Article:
Just a single model year after the new Jaguar XF hit the streets, considerable powertrain improvements have found their way under its shapely hood. The previous 4.2-liter V-8 has disappeared from all but the base XF Luxury model, and the main mill has grown to 5.0 liters, gaining both horsepower and torque in its supercharged and naturally aspirated applications. Beyond uprating the engines, Jag added the snarly XFR to the mix, creating a sort of intramodel rivalry and relegating the once top-cat XF Supercharged to middle-child status. How does it stack up now?
Something Old, Something New
A 385-hp, naturally aspirated edition of the 5.0 moves the XF Premium with plenty of verve, and a Roots-type supercharger is added to the same 5.0-liter to create the Supercharged and XFR. Equipped with nearly all the same standard baubles, it’s primarily power that separates the latter two models, to the tune of 470 hp and 424 lb-ft of torque in the Supercharged and 510 hp and 461 lb-ft in the XFR. The XFR, of course, gets all the love because of its added grunt. But examine the performance numbers, and a compelling case emerges for the XF Supercharged.
Same Book, New Chapter
Put your right foot to the floor of the Supercharged, and 60 mph comes in 4.3 seconds, beating the 2009 XF Supercharged by 0.7 second—and tying our best XFR run. The quarter-mile in an XF Supercharged flies by in 12.7 seconds at 112 mph, 0.1 second and 4 mph slower than in the XFR. Coming to a halt from 70 mph is accomplished in 159 feet, not only an excellent number on its own but also identical to big-brother XFR’s. Snowy weather didn’t allow for a skidpad run, but with the same Jaguar adaptive dynamics and active differential control systems as found in the XFR, we’re confident the Supercharged could come close to—if not outright match—the best we’ve seen from the burlier car: 0.89 g.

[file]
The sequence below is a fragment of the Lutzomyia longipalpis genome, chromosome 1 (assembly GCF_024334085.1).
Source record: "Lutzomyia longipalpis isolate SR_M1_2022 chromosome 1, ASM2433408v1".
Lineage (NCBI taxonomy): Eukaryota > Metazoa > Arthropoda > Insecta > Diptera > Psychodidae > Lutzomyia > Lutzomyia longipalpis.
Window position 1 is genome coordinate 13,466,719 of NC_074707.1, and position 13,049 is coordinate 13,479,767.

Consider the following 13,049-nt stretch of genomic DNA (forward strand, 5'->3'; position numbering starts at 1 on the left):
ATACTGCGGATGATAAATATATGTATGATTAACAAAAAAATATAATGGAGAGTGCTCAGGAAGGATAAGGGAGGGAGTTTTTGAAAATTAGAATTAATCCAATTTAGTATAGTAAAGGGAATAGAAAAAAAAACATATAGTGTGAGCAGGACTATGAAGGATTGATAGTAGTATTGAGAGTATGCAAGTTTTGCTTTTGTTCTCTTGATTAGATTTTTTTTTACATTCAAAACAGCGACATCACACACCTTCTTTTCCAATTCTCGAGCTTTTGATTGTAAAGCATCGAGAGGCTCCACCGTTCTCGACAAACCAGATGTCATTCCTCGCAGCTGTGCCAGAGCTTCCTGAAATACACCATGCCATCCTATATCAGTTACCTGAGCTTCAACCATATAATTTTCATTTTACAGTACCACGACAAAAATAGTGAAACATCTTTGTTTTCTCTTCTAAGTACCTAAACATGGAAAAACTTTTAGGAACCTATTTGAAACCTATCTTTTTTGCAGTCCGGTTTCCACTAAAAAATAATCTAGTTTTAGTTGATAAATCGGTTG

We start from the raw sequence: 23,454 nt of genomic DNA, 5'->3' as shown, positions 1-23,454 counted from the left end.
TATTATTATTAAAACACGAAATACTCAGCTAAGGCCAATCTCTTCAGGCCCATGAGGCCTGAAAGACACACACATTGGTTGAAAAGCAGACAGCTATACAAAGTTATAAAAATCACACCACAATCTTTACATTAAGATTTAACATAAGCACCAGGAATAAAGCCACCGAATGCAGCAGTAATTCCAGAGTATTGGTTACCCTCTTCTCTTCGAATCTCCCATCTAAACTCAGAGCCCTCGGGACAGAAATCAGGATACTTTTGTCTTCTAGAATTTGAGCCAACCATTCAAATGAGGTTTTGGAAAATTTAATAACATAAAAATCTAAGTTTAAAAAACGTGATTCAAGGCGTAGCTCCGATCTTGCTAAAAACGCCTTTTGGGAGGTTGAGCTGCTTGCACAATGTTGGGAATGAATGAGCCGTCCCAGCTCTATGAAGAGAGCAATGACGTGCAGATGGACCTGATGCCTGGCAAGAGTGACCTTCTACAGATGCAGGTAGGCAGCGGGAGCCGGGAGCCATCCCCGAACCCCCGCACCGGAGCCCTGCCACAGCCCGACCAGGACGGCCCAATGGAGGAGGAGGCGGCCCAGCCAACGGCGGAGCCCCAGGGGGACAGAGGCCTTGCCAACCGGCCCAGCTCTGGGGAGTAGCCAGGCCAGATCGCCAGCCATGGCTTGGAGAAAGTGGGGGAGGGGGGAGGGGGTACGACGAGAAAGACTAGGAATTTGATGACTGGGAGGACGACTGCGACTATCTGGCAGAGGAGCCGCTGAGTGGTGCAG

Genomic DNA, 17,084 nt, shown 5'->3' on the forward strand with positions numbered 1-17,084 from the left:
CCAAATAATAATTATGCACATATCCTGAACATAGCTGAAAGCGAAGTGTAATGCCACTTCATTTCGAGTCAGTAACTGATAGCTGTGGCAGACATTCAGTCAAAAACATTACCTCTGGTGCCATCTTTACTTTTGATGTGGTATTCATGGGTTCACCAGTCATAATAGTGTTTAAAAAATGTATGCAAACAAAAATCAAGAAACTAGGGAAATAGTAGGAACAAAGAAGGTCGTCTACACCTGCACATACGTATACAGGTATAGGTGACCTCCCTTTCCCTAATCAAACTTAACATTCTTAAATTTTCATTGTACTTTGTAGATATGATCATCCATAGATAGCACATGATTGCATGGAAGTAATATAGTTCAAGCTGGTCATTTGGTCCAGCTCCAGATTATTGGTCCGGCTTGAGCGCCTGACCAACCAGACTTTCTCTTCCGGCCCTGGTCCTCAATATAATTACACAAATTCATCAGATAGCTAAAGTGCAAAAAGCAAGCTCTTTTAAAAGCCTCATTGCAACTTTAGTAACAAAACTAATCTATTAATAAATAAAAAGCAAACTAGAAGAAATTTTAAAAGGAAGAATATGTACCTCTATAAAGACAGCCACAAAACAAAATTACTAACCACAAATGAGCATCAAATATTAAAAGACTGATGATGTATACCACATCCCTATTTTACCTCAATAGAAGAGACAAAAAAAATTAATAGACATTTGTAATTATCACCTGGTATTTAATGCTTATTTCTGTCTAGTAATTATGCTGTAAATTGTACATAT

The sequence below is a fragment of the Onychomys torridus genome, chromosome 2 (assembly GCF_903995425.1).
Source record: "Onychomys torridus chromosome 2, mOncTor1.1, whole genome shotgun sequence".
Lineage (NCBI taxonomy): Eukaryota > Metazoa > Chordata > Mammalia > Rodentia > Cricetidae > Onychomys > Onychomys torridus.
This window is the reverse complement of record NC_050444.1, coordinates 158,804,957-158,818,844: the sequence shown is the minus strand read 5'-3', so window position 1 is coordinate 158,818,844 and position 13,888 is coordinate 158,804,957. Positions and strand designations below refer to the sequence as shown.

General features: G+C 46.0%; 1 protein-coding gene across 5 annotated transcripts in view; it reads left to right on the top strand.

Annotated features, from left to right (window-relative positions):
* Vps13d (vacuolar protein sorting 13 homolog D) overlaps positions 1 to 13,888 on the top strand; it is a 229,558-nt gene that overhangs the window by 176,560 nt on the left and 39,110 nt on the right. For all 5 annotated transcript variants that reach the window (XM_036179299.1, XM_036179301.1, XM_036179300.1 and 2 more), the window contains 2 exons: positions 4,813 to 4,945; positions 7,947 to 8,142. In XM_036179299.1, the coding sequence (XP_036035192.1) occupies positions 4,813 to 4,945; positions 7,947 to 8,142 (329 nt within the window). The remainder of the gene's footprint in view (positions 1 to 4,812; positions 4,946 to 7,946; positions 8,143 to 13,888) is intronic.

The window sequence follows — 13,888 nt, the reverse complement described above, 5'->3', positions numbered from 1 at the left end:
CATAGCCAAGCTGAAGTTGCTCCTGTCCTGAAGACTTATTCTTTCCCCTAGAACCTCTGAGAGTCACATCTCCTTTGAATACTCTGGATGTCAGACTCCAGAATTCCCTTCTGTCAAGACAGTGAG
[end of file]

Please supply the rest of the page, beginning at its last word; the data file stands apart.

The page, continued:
But the numbers merely add to the XF story, they don’t rewrite the book. The sultry exterior and executive-grade cabins of non-R XFs basically are the same as those of the 2009 cars; the Supercharged model now gets quad exhaust finishers. The XF’s sheetmetal continues to command double-takes, and wood and leather are spread around the cabin like butter on a crumpet. The painfully slow infotainment system and pop-up gear selector linger as gripe getters, however. To avoid repeating ourselves, we won’t rehash the rest of the carry-over goodness. But we will reiterate that the car is athletic and very obedient to inputs, and we still love the exceptional ride quality and the quick shifts delivered by the six-speed automatic, qualities that helped the XF get named to our 2009 10Best Cars list. (Beyond the stellar crop of cars this year, it’s worth noting that the XF didn’t make a repeat 10Best appearance in part because of some quality issues with our long-term 2009 XF Supercharged.)
If the numbers and the styling don’t convince you to give the 2010 XF Supercharged some love, how does $12,000 in savings over an XFR sound? Starting at $68,000—the only option is a $2200 adaptive cruise-control system that you don’t want anyway—the Supercharged model is the bargain of the bunch, delivering most of the performance and panache of the XFR minus some exterior bits and more heavily bolstered seats. Hell, if you want to save even more money, the naturally aspirated 5.0-liter XF Premium is far from slow. Our advice? Never underestimate middle children—they might not stand out, but they definitely hold the power to surprise.